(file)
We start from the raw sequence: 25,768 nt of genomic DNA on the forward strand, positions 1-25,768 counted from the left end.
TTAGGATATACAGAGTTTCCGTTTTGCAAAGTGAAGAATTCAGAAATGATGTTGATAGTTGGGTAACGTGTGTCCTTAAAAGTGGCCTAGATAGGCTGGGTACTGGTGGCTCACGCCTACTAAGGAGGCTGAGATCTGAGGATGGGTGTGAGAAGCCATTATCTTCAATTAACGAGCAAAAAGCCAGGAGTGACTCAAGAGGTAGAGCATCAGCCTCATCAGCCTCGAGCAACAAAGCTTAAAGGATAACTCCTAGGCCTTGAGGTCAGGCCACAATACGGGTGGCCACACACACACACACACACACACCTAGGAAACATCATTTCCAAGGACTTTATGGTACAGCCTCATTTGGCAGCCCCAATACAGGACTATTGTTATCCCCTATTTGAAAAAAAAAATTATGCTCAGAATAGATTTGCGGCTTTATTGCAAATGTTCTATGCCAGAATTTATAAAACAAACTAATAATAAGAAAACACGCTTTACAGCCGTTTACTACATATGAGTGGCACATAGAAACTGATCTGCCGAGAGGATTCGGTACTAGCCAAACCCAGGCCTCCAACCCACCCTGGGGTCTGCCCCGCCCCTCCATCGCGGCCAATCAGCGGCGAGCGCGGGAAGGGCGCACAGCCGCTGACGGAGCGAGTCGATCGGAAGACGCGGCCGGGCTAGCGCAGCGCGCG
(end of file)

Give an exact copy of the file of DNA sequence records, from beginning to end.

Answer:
We start from the raw sequence: 25,768 nt of genomic DNA on the forward strand, positions 1-25,768 counted from the left end.
TTAGGATATACAGAGTTTCCGTTTTGCAAAGTGAAGAATTCAGAAATGATGTTGATAGTTGGGTAACGTGTGTCCTTAAAAGTGGCCTAGATAGGCTGGGTACTGGTGGCTCACGCCTACTAAGGAGGCTGAGATCTGAGGATGGGTGTGAGAAGCCATTATCTTCAATTAACGAGCAAAAAGCCAGGAGTGACTCAAGAGGTAGAGCATCAGCCTCATCAGCCTCGAGCAACAAAGCTTAAAGGATAACTCCTAGGCCTTGAGGTCAGGCCACAATACGGGTGGCCACACACACACACACACACACACCTAGGAAACATCATTTCCAAGGACTTTATGGTACAGCCTCATTTGGCAGCCCCAATACAGGACTATTGTTATCCCCTATTTGAAAAAAAAAATTATGCTCAGAATAGATTTGCGGCTTTATTGCAAATGTTCTATGCCAGAATTTATAAAACAAACTAATAATAAGAAAACACGCTTTACAGCCGTTTACTACATATGAGTGGCACATAGAAACTGATCTGCCGAGAGGATTCGGTACTAGCCAAACCCAGGCCTCCAACCCACCCTGGGGTCTGCCCCGCCCCTCCATCGCGGCCAATCAGCGGCGAGCGCGGGAAGGGCGCACAGCCGCTGACGGAGCGAGTCGATCGGAAGACGCGGCCGGGCTAGCGCAGCGCGCG